Time to Pause

I was away from the refuge for 5 months. Almost half a year! Stuff got in the way, like moving house and being in lockdown. I felt a little stressed about being away for so long. Once I was back in the refuge though, I realized that being away for a long time was not such a bad thing. It’s good to step back once in a while. It gives you time to pause and re-evaluate your routines and habits and see if they are still serving you well.

In The Natural Way of Farming the famous Japanese farmer Masanobu Fukuoka tells the story of silkworm farmers in Japan. In the beginning, silkworms were collected in the mountainside and released in the woods. Then the farmers bred new varieties of silkworms. These new varieties were raised indoors. They were watched day and night. Early in the morning, mulberry leaves were collected, washed, dried with a cloth, chopped into strips and fed to the silkworms. The room had to be kept at just the right temperature with heaters when it was too cold and ventilation when it was too hot. The had special tools and baskets for taking care of the silkworms. It was difficult work! In modern times, some farmers tried returning to more natural, less labor intensive methods. When synthetic fibers were developed, silk lost its popularity for a while. When it became popular again most silkworm production became industrialized. Now it is done in factories with conveyor belts, automated temperature control, and artificial feeds.

I can relate with the hard working traditional silkworm farmer with his special tools and desire to innovate and improve his craft. I like to identify a problem, think of a solution, and buy the gadget that I need to implement my solution. I like working with my hands. I am so enamored by gadgets and tools that I have one storage room for tools and another one for cleaning supplies!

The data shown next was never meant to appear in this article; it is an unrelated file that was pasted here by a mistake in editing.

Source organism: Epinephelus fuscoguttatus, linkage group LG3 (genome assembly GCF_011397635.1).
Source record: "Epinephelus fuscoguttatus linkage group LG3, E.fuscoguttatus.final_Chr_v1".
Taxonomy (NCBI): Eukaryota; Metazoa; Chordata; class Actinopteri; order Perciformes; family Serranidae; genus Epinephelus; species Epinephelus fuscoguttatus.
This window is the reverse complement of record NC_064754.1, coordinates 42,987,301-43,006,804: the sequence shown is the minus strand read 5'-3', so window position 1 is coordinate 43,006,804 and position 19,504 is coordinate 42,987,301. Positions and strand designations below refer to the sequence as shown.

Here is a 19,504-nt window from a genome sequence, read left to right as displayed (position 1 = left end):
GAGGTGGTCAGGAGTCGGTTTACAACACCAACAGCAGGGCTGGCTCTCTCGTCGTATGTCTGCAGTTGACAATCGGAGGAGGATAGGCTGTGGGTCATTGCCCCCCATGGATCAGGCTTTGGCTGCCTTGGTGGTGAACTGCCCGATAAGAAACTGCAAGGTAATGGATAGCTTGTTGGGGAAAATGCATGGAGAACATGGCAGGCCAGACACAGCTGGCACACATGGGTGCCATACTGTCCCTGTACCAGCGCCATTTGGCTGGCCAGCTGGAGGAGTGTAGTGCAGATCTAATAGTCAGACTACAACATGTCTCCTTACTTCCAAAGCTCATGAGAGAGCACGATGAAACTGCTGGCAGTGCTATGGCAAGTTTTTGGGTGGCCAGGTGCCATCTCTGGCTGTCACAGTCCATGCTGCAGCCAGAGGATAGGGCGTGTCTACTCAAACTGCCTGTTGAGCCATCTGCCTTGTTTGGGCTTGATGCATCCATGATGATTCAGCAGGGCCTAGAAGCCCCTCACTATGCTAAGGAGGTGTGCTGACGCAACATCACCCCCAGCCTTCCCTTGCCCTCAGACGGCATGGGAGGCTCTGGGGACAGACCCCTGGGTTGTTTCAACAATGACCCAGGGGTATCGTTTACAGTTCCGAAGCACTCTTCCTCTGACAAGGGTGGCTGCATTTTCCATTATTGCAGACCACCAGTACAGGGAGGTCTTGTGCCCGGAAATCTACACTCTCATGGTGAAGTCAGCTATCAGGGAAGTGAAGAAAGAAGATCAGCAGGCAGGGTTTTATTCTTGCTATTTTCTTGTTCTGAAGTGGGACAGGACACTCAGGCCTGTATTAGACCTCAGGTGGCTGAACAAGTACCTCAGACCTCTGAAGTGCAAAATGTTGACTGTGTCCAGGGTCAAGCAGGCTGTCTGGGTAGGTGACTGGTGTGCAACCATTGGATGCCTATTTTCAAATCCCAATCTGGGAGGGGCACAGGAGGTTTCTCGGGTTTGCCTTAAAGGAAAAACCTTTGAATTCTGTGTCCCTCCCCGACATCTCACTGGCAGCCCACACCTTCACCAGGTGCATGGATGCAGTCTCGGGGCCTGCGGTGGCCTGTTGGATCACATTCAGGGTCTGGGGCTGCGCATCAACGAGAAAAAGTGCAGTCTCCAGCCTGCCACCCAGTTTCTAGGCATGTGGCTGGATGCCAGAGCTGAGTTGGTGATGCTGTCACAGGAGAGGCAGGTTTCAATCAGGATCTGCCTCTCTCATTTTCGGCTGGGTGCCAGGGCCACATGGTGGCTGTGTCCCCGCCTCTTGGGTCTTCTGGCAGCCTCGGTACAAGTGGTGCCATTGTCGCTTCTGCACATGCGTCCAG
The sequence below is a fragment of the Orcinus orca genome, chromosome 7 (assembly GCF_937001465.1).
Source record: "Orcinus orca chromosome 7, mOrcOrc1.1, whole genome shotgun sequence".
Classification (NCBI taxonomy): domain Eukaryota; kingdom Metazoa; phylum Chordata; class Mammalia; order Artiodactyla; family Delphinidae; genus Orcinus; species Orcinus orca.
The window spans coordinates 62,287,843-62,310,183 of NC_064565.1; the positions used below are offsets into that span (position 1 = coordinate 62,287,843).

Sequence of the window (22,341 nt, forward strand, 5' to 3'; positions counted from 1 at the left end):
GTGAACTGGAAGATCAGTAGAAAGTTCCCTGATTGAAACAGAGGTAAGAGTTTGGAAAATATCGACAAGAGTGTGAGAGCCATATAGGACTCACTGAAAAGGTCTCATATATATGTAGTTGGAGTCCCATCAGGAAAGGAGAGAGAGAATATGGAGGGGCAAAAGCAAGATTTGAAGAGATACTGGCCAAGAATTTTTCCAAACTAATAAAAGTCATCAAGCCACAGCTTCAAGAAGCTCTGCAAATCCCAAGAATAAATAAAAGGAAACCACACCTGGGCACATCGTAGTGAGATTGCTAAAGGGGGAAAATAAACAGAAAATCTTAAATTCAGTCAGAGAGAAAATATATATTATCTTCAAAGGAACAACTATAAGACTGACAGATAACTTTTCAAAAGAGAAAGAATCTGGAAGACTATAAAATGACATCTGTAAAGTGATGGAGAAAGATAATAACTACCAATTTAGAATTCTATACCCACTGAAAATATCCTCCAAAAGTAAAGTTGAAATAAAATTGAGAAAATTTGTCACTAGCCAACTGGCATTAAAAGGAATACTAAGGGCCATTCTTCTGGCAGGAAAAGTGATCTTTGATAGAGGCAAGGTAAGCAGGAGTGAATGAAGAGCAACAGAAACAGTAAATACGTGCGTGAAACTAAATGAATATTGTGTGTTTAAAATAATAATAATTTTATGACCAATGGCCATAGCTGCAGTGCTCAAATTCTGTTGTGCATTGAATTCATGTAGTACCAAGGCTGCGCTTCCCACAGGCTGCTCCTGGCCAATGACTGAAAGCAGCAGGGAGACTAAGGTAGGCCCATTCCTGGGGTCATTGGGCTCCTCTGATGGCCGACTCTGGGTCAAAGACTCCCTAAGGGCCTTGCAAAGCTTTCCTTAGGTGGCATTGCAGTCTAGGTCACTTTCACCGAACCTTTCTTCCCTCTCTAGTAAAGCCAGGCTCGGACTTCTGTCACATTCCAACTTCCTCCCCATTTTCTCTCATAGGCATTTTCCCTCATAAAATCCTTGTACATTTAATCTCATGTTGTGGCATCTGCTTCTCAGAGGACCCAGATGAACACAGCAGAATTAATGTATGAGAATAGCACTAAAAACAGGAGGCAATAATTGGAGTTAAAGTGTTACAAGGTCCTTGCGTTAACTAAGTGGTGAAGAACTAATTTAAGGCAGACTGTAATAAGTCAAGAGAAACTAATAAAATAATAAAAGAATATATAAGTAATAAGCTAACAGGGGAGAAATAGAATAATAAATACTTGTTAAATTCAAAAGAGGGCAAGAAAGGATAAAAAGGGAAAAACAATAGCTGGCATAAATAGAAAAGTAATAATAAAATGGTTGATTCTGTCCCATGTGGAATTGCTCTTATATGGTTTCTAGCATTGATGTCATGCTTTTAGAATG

I now realize that :

  • some of these problems are not really problems and don’t need solutions
  • your first idea is probably not your best idea
  • if you over think something, your ideas can get away from you and lead you down very involved and complicated paths
  • just because you can do something doesn’t mean you should do it
  • I don’t have to do everything myself even if I can
  • new innovations are not always better
  • maintaining all the gadgets and cleaning tools takes up a lot of time and effort

It was nice to be at the refuge and feel very relaxed. I felt grateful for the people who work for us. They do a great job keeping things tidy, caring for the horses, and watering the plants. I had no compulsion to pull out weeds myself. I just wanted to walk around with the dogs, look at the plants, take pictures of birds, walk, swim, draw, and paint! And that’s what I did!

The Red Keeled Flowerpeckers were very busy in the aratiles trees in front of the cottage

Red Keeled Flowerpecker in the aratiles tree
Red Keeled Flowerpecker

During my morning walk, two Philippine Collared Doves flew in front of me, landed on a nearby tree, and posed for a bit!

Philippine Collared Dove

I was headed back to the cottage with Momo, Lulu, and Ollie when I decided to check out one of the side paths. I was surprised to see something big perched near the ground. I was even more surprised that the 3 dogs listened to me when I told them to just stay beside me while I crouched down to take photos! The dogs were so well behaved! I was able to take many pictures of the Pied Harrier in a variety of poses!

Click on the the photos to see them full screen.

Here are common birds that are just nice to see!

Brown Shrike, a migrant bird
Lowland White Eye
Pied Fantail

March 2021

Missed the entire February and did not visit the refuge at all.